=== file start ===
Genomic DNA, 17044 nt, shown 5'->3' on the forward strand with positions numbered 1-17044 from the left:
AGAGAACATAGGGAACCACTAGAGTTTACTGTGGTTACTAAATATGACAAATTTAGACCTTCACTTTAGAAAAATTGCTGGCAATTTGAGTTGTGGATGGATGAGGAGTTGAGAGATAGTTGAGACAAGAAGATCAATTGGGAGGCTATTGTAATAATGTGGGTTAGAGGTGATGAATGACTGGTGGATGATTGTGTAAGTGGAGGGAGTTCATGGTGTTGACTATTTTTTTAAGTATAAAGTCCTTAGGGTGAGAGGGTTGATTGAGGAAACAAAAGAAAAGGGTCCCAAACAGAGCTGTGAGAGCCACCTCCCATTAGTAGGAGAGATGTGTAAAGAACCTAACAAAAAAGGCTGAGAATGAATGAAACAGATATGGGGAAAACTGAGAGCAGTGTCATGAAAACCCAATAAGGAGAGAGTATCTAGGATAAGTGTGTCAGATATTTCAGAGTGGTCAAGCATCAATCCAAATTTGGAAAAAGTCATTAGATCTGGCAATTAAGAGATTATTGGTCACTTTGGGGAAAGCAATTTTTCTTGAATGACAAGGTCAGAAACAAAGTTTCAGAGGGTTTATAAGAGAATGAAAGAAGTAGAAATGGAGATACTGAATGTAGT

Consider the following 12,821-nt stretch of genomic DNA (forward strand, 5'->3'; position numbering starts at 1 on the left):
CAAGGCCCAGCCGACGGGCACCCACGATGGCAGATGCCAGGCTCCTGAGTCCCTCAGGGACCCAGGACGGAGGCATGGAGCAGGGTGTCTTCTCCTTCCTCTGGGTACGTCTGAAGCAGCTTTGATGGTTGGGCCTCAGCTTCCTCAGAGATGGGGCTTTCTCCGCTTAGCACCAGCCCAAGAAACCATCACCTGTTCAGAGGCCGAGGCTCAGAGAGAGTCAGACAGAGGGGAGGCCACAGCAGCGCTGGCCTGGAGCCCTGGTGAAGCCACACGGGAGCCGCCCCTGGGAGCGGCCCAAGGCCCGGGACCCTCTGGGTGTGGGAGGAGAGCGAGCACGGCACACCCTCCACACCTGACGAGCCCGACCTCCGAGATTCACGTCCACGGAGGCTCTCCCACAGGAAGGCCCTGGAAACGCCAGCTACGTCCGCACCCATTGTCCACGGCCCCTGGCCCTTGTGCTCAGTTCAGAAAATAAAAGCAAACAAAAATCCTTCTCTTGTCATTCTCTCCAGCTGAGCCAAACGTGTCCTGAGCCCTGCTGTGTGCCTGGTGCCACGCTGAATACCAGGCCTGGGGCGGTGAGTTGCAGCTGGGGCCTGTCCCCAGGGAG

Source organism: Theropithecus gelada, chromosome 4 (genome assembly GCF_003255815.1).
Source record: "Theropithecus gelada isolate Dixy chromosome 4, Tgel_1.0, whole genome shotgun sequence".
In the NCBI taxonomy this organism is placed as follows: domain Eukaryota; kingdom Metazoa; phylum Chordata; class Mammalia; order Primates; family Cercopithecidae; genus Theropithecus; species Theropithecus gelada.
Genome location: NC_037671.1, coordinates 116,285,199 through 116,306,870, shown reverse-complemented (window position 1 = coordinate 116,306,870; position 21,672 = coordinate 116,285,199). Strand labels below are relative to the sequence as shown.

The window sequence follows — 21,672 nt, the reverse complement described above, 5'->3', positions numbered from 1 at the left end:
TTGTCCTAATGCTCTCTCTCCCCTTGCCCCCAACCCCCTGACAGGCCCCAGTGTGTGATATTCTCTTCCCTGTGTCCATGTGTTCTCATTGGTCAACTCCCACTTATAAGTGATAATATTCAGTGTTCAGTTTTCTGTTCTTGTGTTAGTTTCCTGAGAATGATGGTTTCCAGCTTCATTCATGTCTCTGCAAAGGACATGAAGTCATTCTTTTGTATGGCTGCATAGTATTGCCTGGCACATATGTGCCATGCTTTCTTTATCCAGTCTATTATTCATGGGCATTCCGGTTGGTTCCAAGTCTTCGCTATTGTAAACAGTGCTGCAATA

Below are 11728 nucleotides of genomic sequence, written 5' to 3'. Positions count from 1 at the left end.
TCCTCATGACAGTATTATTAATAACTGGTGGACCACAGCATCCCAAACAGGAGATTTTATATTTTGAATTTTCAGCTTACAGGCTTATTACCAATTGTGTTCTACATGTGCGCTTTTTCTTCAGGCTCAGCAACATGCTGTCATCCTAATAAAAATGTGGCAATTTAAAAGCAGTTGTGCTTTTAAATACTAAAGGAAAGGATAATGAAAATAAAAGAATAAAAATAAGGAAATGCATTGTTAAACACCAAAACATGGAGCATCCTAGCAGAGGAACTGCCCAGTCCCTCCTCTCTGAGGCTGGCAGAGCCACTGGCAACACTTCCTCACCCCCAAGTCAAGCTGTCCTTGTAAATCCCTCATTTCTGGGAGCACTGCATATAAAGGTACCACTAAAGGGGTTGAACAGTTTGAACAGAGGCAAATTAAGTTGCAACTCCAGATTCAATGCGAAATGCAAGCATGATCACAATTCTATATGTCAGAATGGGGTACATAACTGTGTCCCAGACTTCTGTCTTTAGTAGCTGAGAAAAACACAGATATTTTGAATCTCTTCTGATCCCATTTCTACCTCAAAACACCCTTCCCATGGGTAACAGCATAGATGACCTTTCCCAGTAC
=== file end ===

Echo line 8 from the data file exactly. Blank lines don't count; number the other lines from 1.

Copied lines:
Genome location: NC_037671.1, coordinates 116,285,199 through 116,306,870, shown reverse-complemented (window position 1 = coordinate 116,306,870; position 21,672 = coordinate 116,285,199). Strand labels below are relative to the sequence as shown.